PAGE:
The review of course quotes Dr. Johnson (the calm-tide safe haven for all idiot quote-hunters): “There is much talk of the misery which we cause to the brute creation, but they are recompensed by existence. If they were not useful to man, and therefore protected by him, they would not be nearly so numerous.”

To which Kuper adds: “Should everyone adopt the Jewish and Muslim taboo on eating pigs, there would soon be only a handful of pigs in existence, and they would be in zoos.”

Spoken, it need hardly be pointed out, like a human. I’m going to go out on a limb here and guess that those few pigs wandering around in future zoos – fed every day, washed every week, able to cavort for the cameras of paying customers, wouldn’t MIND being the only pigs left on Earth, if the alternative were to live their entire lives in a pen the size of a mailbox, unable to turn around, pumped full of steroids, skin burned off their hind legs by the urine they can’t avoid spraying on themselves, never seeing or touching another pig (or another living being) – at least until the last four hours of their lives, where those behind get to hear those in front screaming while they’re being slaughtered.

But at least they’re ALIVE …

Luckily, the rest of the issue isn’t nearly so bad, although there are dim spots elsewhere as well.
Take, for instance, John Taylor Bonner’s review of two massive Darwin compendiums, From So Simple a Beginning and The Indelible Stamp.

Bonner writes that Darwin’s theory of natural selection met with mixed responses even among biologists of the time:

“There was a strong feeling, not always openly expressed, that despite the obvious common sense of natural selection, there must be something else … the fact that evolution went from simple to complex made it seem that there was something more than directionless natural selection.”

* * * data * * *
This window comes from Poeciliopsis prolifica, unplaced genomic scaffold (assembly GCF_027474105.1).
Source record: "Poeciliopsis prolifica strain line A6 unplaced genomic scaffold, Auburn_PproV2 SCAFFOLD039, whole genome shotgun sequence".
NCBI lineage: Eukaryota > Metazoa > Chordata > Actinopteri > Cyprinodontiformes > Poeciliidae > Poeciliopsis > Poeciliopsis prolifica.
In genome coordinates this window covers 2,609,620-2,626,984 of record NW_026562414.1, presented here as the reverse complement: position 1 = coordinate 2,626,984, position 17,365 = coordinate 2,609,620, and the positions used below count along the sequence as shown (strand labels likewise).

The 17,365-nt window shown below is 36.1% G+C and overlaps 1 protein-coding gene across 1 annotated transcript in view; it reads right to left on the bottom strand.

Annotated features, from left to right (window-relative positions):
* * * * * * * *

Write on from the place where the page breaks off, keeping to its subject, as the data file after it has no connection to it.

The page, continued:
He goes on:

What I find fascinating is that this is no more of a scientific explanation than saying it was ordained by God. In both cases there is a mystical force that is beyond the reach of science. It is a quirk of the human mind: there are some things, such as the intricate marvels of evolution, that need more than a bare Darwinian explanation. Natural selection is too simple a principle to account for the vastness of organic evolution. We think today that the current advocates of William Paley’s intelligent design err in confusing science and religion, but some biologists over the years, and maybe even now, commit the same sin.

Bonner claims to be a scientist himself, so he ought to know better than to say so glibly that evolution goes from simple to complex. I’m sure my young friend Elmo would leap to the same example that occurred to me: the three-toed tree-sloth. Today, after millions of years of evolution, it a) can barely see, b) can barely move, and c) can only live on one kind of leaf from one kind of tree. Things don’t get any simpler than that. Judging from tree sloth dental development, its evolutionary ancestors were wild and crazy guys. In this case – as in so many cases (they’re virtually innumerable in the insect kingdom) – natural selection worked from complex to simple, in order to exploit a very specific niche.